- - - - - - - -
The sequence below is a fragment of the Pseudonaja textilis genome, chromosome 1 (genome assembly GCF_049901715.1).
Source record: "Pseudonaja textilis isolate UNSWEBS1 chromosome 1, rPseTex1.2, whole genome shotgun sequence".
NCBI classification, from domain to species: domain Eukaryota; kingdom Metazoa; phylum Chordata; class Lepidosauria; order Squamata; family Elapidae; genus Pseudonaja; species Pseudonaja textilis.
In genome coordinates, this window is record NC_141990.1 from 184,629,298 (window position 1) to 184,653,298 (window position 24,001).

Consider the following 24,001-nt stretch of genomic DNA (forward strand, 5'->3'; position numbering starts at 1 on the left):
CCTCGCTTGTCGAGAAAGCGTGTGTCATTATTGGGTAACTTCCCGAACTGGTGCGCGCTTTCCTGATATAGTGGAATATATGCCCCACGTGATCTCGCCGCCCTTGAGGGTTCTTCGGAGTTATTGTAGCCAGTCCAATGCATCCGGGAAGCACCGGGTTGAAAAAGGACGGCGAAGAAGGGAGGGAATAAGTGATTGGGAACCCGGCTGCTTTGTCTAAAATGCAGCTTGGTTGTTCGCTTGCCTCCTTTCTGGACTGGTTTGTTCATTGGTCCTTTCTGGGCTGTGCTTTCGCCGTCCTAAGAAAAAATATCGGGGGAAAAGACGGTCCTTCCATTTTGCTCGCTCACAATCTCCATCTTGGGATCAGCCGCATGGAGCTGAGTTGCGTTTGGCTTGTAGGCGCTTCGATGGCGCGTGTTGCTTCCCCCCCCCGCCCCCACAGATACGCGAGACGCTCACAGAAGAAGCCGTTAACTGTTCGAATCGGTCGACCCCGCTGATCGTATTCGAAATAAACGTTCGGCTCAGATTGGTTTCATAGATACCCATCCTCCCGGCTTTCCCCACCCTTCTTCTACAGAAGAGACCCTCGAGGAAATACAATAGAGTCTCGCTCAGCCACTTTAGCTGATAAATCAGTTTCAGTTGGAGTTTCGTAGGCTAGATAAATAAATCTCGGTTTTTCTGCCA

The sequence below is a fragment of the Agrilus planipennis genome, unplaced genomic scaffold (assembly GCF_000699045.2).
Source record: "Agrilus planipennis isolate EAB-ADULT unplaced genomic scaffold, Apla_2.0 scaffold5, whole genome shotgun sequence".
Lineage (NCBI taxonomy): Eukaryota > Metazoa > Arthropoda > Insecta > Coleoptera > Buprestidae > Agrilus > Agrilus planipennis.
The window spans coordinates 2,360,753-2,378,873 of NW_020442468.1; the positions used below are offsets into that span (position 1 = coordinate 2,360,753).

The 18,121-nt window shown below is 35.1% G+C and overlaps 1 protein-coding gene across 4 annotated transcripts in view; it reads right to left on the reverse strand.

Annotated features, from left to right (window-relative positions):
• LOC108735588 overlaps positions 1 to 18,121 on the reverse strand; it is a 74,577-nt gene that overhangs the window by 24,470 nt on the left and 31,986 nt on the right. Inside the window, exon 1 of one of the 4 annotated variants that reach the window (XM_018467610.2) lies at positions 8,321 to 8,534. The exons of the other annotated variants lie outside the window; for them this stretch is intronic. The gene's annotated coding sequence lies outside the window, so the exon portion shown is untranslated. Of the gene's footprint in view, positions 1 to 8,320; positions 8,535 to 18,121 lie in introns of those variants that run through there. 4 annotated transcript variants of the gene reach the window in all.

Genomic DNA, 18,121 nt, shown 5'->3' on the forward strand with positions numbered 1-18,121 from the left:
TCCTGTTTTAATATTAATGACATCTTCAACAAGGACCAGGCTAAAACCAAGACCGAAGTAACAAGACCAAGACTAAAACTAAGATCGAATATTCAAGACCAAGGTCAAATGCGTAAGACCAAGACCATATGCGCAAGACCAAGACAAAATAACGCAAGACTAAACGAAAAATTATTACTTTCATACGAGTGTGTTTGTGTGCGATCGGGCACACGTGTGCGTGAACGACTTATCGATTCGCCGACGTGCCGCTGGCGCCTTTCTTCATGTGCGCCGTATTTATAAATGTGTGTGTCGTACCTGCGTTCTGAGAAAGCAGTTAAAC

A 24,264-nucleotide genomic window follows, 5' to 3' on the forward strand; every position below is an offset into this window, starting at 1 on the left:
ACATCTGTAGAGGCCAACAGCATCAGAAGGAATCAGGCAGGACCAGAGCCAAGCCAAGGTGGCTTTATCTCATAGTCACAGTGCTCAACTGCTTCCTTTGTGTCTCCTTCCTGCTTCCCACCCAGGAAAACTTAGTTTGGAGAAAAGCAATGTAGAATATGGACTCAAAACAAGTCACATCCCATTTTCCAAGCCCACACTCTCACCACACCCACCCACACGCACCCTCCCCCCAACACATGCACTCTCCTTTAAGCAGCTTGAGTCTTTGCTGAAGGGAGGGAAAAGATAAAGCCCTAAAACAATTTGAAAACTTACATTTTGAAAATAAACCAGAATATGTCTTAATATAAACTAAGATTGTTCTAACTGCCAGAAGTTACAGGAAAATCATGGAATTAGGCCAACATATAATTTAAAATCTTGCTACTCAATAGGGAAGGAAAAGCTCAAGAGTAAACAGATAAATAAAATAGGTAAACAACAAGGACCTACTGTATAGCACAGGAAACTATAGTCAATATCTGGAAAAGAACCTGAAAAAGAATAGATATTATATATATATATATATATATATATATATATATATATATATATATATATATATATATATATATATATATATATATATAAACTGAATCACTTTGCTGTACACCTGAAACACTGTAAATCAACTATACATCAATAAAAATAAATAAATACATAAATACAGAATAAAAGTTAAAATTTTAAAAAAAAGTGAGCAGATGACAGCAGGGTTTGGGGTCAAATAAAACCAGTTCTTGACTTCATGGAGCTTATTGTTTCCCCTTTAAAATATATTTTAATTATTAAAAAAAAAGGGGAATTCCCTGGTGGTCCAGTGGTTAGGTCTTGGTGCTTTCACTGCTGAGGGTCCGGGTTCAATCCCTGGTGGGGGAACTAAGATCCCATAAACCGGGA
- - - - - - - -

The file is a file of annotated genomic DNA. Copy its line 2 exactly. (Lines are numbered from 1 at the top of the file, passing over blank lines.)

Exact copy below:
Source record: "Pseudonaja textilis isolate UNSWEBS1 chromosome 1, rPseTex1.2, whole genome shotgun sequence".